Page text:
New Delhi: India has welcomed US action listing Pakistan among the nations and regions providing “safe havens" to terrorists, saying US State Department’s Country Report on Terrorism vindicated India’s long-held view that Pakistan was providing safe havens for terrorists on its soil.
“The segments in the South And Central Asia section in the US State Department’s Country reports on Terrorism in 2016 vindicate India’s long standing position on the menace of cross border terrorism in our region," a person familiar with the development said.
In a blow to Pakistan late Wednesday, the US State Department’s Country Report said that terror groups like the Lashkar-e-Toiba (LeT) and the Jaish-e-Mohammed (JeM) continued to operate, train, organise and raise resources inside Pakistan in 2016.
The report uses language like “safe havens" used in previous reports but it does boost India’s diplomatic claims that Pakistan is turning a blind eye to terror groups based on its soil that are targeting India.
India has seen three major attacks on its military installations in Pathakot, Uri and Nagrota last year—all blamed on the LeT and the JeM—and New Delhi has been pushing Pakistan to take action against these groups operating from its soil.
It comes after a meeting between US president Donald Trump and Prime Minister Narendra Modi at the White House last month. The Trump administration had designated Syed Salahuddin as a terrorist coinciding with the visit.
The annual report, which is mandated by the US Congress, also said that Pakistani military and security forces cracked down on terrorist groups that carried out attacks within Pakistan such as Tehrik-e-Taliban Pakistan.
But “Pakistan did not take substantial action against the Afghan Taliban or Haqqani, or substantially limit their ability to threaten US interests in Afghanistan, although Pakistan supported efforts to bring both groups into an Afghan-led peace process," the State Department said.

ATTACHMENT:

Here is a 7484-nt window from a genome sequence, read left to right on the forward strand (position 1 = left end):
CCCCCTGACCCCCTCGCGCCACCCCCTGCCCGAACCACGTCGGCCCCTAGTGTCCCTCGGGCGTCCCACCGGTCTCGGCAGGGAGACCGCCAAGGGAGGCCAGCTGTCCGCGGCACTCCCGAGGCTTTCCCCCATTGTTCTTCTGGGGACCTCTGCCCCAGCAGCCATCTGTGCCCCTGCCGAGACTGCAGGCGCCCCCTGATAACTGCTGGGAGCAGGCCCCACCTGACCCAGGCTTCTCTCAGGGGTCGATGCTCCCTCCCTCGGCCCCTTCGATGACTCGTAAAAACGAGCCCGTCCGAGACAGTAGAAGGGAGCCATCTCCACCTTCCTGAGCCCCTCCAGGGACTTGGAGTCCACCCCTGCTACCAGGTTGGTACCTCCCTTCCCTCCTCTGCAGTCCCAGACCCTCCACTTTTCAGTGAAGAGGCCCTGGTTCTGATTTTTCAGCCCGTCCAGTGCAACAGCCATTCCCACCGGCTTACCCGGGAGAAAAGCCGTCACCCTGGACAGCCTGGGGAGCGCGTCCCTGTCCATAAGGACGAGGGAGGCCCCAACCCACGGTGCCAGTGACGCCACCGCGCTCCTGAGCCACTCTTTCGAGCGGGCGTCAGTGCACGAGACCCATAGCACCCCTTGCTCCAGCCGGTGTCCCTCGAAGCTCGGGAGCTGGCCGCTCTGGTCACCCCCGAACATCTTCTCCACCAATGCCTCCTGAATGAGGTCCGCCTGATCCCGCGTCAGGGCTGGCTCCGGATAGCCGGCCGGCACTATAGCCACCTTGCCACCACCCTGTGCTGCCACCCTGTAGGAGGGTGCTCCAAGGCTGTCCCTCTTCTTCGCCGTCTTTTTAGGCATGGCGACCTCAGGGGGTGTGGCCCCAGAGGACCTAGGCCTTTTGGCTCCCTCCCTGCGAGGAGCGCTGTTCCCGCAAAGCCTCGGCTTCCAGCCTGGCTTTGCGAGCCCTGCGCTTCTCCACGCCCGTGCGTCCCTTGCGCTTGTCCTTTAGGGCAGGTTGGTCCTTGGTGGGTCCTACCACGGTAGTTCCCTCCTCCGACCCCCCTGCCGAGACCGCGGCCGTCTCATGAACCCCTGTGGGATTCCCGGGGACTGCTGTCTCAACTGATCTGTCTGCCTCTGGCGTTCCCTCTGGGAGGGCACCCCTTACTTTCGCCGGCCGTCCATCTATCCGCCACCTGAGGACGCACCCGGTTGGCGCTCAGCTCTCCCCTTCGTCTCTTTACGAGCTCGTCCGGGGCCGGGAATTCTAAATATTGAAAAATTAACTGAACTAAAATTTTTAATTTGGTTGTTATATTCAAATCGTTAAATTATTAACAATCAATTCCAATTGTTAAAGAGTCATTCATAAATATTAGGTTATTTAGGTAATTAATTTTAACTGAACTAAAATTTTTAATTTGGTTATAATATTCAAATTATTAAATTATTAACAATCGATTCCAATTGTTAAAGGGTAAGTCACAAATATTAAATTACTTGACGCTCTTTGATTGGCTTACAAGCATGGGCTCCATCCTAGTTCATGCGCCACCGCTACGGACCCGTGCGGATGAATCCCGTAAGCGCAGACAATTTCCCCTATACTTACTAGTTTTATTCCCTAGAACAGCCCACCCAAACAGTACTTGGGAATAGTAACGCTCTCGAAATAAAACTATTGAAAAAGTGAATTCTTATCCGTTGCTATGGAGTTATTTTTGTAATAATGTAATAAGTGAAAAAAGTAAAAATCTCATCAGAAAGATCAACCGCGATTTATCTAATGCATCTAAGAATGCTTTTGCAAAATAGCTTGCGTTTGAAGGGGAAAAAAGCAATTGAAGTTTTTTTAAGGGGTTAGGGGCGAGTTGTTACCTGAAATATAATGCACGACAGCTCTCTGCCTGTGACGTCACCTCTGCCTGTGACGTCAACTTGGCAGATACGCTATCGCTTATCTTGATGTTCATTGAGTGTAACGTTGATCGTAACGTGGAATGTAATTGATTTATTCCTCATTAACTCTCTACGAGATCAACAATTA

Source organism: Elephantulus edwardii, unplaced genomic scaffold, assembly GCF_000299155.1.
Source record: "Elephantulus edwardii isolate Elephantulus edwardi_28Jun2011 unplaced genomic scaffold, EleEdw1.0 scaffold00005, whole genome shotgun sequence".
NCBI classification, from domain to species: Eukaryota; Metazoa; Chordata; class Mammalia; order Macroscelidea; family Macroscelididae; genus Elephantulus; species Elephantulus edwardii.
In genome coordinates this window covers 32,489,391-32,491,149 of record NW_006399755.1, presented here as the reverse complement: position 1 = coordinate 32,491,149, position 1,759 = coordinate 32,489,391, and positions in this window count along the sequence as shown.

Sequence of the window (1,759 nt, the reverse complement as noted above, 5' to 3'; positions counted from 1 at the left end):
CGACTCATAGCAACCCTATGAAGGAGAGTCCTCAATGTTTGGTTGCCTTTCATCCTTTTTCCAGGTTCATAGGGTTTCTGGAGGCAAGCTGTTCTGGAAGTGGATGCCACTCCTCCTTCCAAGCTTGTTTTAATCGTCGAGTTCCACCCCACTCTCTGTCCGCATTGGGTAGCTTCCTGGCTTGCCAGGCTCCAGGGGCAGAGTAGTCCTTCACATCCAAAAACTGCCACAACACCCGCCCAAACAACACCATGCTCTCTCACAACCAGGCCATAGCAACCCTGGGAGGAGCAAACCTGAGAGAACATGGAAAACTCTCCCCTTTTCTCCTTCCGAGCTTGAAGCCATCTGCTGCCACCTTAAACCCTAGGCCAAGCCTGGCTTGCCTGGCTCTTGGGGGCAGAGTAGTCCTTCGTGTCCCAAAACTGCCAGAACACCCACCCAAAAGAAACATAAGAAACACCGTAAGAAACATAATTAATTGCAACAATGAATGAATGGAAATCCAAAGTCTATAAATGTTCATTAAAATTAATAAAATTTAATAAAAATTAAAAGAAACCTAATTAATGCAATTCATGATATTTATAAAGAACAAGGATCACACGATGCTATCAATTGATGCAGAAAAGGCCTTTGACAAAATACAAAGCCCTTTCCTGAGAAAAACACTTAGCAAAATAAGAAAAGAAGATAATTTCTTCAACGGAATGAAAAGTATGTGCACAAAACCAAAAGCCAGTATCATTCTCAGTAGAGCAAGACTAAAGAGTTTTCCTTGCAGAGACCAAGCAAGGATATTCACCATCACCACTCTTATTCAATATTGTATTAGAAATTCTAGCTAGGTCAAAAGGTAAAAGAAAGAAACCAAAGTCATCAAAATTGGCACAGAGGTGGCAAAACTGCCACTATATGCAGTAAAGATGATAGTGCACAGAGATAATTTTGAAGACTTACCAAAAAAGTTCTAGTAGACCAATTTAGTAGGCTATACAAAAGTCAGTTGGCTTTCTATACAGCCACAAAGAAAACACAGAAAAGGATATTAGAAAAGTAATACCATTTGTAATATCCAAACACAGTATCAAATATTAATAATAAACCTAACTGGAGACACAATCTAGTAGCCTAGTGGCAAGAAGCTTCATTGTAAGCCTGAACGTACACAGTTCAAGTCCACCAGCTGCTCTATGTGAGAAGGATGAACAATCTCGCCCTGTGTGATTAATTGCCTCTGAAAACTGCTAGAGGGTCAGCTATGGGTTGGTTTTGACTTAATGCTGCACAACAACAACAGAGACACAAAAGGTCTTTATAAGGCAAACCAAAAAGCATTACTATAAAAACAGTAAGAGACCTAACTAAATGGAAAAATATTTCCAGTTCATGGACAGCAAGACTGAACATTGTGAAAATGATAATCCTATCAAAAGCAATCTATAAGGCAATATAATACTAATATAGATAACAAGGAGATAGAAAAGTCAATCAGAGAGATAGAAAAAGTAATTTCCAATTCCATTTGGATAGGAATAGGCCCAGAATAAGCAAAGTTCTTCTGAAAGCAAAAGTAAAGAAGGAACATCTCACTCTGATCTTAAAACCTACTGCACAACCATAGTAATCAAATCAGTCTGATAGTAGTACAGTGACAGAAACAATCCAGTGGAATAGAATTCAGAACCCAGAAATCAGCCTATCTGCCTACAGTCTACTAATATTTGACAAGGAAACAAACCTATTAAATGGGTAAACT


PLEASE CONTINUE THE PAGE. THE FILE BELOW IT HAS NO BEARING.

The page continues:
India, it noted, continued to experience attacks, “including by Maoist insurgents and Pakistan-based terrorists".
Indian authorities continued to blame Pakistan for cross-border attacks in Jammu and Kashmir, the report said.
“In January, India experienced a terrorist attack against an Indian military facility in Pathankot, Punjab, which was blamed by authorities on JeM. Over the course of 2016, the Government of India sought to deepen counterterrorism cooperation and information sharing with the United States," the State Department said.
In a separate chapter, the State Department listed Pakistan as one of the safe havens of terrorism. Many terrorist groups, including the Haqqani Network (HQN), the LeT and JeM continued to operate from Pakistani soil in 2016, it said.
“Although the LeT is banned in Pakistan, the LeT’s wings—the Jammat ud Dawa (JuD) and Falah-i-Insaniat Foundation (FiF)—were able to openly engage in fundraising, including in the capital," it said.
“LeT’s chief Hafiz Saaed (a UN-designated terrorist) continued to address large rallies, although in February 2017, Pakistan proscribed him under relevant provisions of Schedule Four of the Anti-Terrorism Act, thus severely restricting his freedom of movement," it noted.
“Progress remained slow on regulating madrassas, blocking extremist messaging, empowering the National Counter Terrorism Authority (NACTA), cutting off terrorist financing, and strengthening the judicial system," it said.
The Indian government continued to closely monitor the domestic threat from transnational terrorist groups like ISIS and al-Qaida in the Indian Subcontinent (AQIS), which made threats against India in their terrorist propaganda. A number of individuals were arrested for ISIS-affiliated recruitment and attack plotting within India, the report said.